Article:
Male circumcision is encouraged especially in a country like South Africa where there are challenges with HIV and AIDS. It is public knowledge that the practice minimises the chance of contracting the disease. Questions are raised in relation to the process and procedures followed to see this through. It has been said that the boys undergo various tests and are given guidance and advice by elders to help prepare them for manhood. In light of this some parents send their kids to hospital for circumcision to avoid any medical complications and loss of life. They are then sent to the mountain to undergo the transition that will prepare them for manhood. In a community like the Ndebele’s, young men decide to undergo initiation as it is a root of their identity and to avoid the shame of being labelled a boy. Coming to the female circumcision, in South Africa especially in the Ndebele culture it is still clouded in secrecy. No one knows exactly what other rituals are performed during the initiation. I personally do not know the benefits of the practice. What I have read and seen on TV from other countries for example Kenya, the main reason behind this practice is purely for the enjoyment of the girls’ future husband.
Young woman and girls are ruthlessly mutilated only because they are expected to sexually satisfy their husbands once they get married. Many African countries have criminalised the practice but it is still practiced because man shun woman that have not undergone the procedure or transition to “womanhood”. One practice that is close to home that I personally feel is discriminatory against woman just like female circumcision is the virginity testing (reed dance). It can be argued that it helps discourage girls from participating in sexual activities and that it helps reduce HIV infection. The fact that woman alone are expected to undergo such an invasive practice when it takes two people to engage in sex is tantamount to discrimination against woman.
Initiation as a passage from exteriority to interiority
I agree with the text that “initiation is a process by which people discover themselves through others and their community”. From having lived with the Ndebele community I support the notion that for many of the young man and woman that choose to undergo initiation they do it because it is the root of their identity. For example, anyone who has decided not to undergo initiation is often not seen as a true Ndebele. The person is not only labelled and shunned by the community; it is also believed that his ancestors will not know him. Ubuntu as a process
My understanding of Ubuntu is simply human kindness. “A person is a person through other people”. It is about recognising a fellow human being, treating them with respect and dignity for the person they are whether rich or poor. This saying is mostly associated with black communities because a human being is not seen as an individual but as a collective of family and the community. Ubuntu as a process serve as testimony when community members come together to assist a family when they have lost a love one. It is also evident when there is no shame in borrowing sugar from a neighbour. For example, to prove the concept that “a person is a person through other people”, families that choose not to attend funerals or assist other families when they are bereaved; no villager will bother to offer support or even attend a funeral should that family loose a love one. The human being as a community of selves
I believe a human being is what they are because of where they come from. I’m referring to culture, beliefs of one’s parents and one’s community in general. When growing up all these beliefs are instilled in oneself. It is only when one is independent and out of the family unit when they can either decide to continue with what they were taught at home or decide on a new way to live their lives. For example: one’s parents may believe in ancestral worship and have their children who grew up experiencing the practice but decide on Christianity and deny of the existence of ancestors. Question 4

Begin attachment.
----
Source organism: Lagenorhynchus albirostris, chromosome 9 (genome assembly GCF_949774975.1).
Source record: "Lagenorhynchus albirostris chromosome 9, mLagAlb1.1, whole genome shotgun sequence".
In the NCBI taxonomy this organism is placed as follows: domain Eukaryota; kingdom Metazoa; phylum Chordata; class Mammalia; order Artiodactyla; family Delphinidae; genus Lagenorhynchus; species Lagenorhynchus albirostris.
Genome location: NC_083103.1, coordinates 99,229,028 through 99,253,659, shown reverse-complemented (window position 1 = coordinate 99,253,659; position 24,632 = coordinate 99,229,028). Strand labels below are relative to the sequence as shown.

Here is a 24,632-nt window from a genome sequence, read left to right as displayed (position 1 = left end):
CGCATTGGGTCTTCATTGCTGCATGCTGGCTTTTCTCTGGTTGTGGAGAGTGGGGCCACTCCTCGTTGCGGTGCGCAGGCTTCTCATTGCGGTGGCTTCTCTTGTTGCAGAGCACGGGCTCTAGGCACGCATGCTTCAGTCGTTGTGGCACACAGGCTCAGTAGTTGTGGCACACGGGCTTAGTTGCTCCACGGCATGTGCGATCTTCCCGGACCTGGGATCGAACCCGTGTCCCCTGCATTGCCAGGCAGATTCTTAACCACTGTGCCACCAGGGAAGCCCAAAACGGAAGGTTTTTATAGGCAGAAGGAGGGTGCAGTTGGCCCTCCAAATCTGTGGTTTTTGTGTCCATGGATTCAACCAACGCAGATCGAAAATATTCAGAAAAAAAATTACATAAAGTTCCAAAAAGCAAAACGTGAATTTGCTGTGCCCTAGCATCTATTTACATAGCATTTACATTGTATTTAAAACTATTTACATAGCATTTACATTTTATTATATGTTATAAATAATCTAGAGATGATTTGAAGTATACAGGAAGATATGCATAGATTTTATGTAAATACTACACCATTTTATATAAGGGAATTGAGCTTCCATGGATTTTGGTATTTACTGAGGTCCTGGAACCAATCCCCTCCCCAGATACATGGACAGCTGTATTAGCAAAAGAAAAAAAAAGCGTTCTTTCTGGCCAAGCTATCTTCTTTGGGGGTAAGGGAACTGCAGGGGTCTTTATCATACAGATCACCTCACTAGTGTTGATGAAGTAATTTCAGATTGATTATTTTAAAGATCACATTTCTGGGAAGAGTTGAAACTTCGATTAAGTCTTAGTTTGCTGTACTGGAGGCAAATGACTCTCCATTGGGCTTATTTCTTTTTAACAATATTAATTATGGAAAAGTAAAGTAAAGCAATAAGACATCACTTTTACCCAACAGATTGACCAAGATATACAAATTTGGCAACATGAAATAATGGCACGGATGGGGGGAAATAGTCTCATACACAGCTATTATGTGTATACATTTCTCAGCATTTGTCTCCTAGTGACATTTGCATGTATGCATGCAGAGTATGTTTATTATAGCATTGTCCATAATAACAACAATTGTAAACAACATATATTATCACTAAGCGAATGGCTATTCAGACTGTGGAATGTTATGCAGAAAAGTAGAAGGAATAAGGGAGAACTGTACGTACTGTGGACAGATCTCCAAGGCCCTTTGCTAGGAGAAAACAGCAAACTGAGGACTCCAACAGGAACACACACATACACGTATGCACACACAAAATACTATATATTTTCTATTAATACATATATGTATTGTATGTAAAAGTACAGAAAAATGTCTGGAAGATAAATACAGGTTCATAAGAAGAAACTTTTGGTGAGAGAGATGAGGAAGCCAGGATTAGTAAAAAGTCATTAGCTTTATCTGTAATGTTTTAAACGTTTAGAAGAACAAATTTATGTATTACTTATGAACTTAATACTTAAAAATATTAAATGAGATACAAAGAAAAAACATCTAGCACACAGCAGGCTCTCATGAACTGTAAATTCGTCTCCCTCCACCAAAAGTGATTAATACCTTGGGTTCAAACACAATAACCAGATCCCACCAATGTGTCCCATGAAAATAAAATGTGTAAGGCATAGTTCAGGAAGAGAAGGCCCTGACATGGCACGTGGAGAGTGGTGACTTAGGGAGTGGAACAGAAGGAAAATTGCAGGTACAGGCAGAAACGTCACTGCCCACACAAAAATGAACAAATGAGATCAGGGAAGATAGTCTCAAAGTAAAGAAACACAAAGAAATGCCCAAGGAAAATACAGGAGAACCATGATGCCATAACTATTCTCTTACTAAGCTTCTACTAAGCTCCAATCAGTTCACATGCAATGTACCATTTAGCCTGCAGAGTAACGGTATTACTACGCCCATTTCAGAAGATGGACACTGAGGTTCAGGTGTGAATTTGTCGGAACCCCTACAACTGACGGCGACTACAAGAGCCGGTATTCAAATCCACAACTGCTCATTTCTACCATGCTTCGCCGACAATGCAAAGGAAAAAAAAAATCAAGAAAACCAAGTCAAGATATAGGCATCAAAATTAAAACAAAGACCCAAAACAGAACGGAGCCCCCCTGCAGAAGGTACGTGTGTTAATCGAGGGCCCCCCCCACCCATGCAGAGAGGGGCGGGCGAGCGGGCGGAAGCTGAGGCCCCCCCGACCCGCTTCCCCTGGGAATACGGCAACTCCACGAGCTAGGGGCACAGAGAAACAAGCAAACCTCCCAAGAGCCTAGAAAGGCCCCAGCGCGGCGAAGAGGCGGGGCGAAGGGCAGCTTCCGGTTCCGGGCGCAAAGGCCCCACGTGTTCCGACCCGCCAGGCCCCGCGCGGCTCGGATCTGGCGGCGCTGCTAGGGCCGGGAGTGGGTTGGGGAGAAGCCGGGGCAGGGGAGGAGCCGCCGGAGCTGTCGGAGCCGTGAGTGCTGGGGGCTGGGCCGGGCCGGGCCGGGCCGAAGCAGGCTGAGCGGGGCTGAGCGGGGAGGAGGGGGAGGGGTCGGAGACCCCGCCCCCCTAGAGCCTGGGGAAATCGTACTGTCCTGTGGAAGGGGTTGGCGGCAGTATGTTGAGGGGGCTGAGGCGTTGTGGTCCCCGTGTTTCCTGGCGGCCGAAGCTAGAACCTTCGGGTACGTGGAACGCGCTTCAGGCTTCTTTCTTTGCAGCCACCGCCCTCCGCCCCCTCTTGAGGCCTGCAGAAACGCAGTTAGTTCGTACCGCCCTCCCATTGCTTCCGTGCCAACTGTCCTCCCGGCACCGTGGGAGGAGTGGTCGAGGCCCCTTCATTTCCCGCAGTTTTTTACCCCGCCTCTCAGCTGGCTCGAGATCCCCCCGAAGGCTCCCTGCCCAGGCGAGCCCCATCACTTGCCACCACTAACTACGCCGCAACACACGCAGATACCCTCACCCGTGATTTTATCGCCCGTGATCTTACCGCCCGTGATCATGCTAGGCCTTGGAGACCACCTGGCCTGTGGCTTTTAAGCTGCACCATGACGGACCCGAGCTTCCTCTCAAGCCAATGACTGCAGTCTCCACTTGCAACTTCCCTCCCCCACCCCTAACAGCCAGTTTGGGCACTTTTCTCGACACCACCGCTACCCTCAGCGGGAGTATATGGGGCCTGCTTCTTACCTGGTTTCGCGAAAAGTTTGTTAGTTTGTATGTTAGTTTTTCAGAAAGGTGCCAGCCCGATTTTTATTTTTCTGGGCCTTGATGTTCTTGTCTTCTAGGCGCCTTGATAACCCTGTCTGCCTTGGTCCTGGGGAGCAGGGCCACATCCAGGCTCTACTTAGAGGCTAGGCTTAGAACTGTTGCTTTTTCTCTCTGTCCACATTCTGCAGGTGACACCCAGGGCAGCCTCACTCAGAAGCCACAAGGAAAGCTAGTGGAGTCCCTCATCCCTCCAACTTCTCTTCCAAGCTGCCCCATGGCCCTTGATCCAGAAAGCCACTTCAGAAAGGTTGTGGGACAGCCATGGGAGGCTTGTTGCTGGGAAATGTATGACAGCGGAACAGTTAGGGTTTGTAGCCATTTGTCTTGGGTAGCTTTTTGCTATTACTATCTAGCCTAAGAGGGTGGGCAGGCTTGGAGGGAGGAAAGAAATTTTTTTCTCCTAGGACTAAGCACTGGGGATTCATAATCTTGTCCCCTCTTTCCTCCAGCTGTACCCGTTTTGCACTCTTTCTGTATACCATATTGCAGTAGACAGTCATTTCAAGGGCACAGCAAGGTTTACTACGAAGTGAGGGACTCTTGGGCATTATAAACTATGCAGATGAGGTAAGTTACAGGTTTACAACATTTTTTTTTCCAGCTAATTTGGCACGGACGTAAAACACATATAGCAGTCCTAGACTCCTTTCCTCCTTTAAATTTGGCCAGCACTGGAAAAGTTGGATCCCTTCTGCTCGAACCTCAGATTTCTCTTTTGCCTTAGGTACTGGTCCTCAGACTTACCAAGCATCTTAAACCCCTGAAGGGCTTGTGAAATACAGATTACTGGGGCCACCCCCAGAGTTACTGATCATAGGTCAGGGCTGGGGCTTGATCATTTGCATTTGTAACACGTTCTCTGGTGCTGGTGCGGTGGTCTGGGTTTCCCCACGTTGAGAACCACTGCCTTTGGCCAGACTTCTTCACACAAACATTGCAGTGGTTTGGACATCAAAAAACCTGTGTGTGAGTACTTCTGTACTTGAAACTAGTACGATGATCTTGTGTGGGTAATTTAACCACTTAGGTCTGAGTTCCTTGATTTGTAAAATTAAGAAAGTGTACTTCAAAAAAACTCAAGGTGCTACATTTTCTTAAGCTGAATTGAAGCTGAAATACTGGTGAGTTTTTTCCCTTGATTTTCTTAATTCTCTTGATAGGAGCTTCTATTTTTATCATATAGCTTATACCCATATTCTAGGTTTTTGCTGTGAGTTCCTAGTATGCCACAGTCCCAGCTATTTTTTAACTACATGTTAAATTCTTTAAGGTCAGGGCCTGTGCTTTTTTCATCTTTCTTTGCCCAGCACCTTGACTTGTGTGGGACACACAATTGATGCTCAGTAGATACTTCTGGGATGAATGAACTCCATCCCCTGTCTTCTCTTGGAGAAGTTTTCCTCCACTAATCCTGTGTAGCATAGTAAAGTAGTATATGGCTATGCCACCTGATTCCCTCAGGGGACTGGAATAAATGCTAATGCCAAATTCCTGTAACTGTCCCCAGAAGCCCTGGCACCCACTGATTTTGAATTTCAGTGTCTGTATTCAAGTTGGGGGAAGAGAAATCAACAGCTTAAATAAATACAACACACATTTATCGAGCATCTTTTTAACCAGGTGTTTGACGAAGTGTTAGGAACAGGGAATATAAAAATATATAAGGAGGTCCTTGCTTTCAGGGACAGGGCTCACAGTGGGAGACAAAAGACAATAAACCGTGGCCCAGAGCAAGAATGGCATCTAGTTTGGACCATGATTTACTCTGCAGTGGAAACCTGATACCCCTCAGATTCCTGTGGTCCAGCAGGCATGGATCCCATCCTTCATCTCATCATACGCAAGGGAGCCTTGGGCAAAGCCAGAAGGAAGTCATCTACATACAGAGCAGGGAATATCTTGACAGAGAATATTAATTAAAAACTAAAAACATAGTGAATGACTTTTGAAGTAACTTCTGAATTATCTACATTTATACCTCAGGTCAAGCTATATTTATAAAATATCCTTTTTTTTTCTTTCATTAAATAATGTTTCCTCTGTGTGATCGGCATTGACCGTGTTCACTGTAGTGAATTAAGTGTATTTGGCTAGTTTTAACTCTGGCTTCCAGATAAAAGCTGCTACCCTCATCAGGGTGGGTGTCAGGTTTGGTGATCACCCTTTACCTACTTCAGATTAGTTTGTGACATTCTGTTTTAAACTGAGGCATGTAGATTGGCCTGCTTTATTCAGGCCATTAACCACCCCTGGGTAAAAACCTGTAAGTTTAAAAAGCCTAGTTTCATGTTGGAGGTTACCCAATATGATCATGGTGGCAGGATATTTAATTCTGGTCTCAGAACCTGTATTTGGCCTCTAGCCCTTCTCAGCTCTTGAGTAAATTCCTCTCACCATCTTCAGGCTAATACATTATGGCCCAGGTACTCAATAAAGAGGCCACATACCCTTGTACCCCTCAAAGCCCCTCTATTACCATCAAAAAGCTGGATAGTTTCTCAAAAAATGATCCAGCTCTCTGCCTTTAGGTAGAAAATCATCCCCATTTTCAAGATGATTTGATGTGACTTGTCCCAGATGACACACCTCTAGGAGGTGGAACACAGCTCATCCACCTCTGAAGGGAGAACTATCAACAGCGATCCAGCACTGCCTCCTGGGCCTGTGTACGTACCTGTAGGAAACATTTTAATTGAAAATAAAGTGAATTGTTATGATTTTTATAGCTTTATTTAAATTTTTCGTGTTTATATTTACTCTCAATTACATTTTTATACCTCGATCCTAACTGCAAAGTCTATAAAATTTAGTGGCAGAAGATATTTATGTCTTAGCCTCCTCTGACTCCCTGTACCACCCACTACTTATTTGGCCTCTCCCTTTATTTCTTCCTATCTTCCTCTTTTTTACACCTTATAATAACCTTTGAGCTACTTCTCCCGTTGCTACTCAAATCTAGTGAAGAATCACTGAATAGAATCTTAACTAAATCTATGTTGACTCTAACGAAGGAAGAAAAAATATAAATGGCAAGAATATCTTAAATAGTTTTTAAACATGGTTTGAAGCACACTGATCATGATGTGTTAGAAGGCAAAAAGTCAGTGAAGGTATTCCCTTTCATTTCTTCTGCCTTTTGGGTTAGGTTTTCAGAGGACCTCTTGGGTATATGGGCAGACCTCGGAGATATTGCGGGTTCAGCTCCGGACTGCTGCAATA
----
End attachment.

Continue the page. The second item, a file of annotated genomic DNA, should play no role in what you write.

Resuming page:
My community of is located in Ninapark suburb in Pretoria North. It is a middle class white dominant community. It is a clean, serene and quite community to live in. There is not much activity during week days especially during the day. There is mostly activity in the mornings when people go to work or take their children to school. The same activities occur in the evenings. Domestic workers and gardeners are also part of the community. The most enjoyable citing in the evenings is people taking walks or jogging. Domestic workers are also seen in the evenings in groups gambling. The street where my family and I live is a small street and all our neighbours are retired. Many are family members who have been residing in the area for more than twenty years. There is a public park about a kilometre from the house which is where many use especially those with children. There is an orphanage, a church, a rehabilitation centre, a golf course, and a small shopping centre. All these are a walking distance from home. The shopping centre is always busy in the evenings. There is a woollies food grocery shop which we all love, a spar grocery shop, a KFC, a pharmacy, a beauty shop, a travel centre, a pet shop and a handful of restaurants.
I am mentioning all these shops because I feel that just as I love staying in Ninapark because the community has access to all these facilities or resources just a walking distance from our homes many community members share the same sentiment. We (the community) have found ourselves the target of crime just like many communities in South Africa. Because there is not much activity during the day thieves break in without being seen. Many in my small street are victims of crime including me. I have found that this invasion of our homes has brought the community together in trying to find ways to combat crime. This is one thing that we all have in common. Apart from that there isn’t much socialising. Every one minds their own business. One rarely sees kids playing in the street. The only time when one gets a chance to talk to neighbours is when by chance we meet outside our homes for a walk. Many of my neighbours do not even know my name. If anything happens for example a break in all we do is to sympathise with the victim and it ends there.